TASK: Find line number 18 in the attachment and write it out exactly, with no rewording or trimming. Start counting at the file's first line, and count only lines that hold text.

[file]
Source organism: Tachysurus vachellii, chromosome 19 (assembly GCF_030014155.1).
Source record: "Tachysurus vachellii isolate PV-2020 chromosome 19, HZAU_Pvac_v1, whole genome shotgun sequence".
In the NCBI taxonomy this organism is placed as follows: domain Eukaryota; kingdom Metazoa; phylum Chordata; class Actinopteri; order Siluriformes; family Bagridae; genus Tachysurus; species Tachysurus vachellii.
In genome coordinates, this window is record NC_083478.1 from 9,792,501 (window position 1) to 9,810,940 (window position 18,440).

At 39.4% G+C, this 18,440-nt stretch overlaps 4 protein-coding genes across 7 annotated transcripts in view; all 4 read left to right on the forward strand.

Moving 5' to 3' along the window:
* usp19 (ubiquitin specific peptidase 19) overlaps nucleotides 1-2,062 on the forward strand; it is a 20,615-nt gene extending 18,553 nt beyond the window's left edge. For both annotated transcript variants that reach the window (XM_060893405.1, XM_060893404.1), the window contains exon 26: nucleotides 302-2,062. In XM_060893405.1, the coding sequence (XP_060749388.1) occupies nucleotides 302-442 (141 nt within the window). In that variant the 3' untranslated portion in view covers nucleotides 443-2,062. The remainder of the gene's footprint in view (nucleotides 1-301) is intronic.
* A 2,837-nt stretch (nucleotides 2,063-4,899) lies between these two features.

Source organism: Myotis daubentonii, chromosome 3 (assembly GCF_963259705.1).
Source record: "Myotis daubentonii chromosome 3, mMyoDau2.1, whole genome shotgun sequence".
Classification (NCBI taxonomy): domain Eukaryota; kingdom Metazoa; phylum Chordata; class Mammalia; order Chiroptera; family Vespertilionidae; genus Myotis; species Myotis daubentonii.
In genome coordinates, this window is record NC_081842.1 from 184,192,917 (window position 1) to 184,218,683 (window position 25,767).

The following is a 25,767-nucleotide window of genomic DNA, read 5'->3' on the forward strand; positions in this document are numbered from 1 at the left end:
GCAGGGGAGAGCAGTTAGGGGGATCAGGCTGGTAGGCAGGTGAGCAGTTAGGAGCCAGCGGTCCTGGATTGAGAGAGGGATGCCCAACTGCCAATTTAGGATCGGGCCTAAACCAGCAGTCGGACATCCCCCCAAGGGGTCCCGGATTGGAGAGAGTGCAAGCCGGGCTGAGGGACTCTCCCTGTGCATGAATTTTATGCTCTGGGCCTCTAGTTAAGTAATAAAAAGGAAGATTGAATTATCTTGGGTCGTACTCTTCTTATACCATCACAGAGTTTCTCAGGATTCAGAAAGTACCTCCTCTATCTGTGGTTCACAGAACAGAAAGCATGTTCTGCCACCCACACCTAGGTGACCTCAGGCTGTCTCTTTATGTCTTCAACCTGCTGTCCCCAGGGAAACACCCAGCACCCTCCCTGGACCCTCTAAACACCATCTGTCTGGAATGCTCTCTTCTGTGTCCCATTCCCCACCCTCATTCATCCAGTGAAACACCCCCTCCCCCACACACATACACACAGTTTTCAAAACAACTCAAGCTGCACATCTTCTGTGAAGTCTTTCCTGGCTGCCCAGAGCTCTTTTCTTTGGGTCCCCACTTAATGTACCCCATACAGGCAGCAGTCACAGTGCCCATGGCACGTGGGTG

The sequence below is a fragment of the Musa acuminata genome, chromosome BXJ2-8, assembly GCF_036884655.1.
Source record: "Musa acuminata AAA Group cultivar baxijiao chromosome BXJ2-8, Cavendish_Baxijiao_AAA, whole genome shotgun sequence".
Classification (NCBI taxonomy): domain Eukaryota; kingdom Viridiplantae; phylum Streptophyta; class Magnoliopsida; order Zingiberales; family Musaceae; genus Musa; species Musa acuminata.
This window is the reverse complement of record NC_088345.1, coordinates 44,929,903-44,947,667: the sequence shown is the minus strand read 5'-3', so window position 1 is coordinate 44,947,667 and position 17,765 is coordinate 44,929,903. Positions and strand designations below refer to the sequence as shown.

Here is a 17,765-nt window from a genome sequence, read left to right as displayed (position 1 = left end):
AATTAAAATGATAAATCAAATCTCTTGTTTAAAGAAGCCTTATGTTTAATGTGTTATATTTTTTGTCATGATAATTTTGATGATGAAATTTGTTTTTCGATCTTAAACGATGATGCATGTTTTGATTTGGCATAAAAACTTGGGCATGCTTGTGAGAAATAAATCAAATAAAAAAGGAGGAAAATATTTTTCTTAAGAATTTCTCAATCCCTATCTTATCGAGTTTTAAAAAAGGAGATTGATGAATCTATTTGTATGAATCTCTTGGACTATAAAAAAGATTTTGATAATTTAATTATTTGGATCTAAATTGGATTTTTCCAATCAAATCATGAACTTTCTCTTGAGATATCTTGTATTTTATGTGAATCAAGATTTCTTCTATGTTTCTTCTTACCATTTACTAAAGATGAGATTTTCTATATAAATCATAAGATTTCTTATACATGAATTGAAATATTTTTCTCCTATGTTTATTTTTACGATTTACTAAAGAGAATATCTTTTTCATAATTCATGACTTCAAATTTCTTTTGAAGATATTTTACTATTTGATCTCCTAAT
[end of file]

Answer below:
This window is the reverse complement of record NC_088345.1, coordinates 44,929,903-44,947,667: the sequence shown is the minus strand read 5'-3', so window position 1 is coordinate 44,947,667 and position 17,765 is coordinate 44,929,903. Positions and strand designations below refer to the sequence as shown.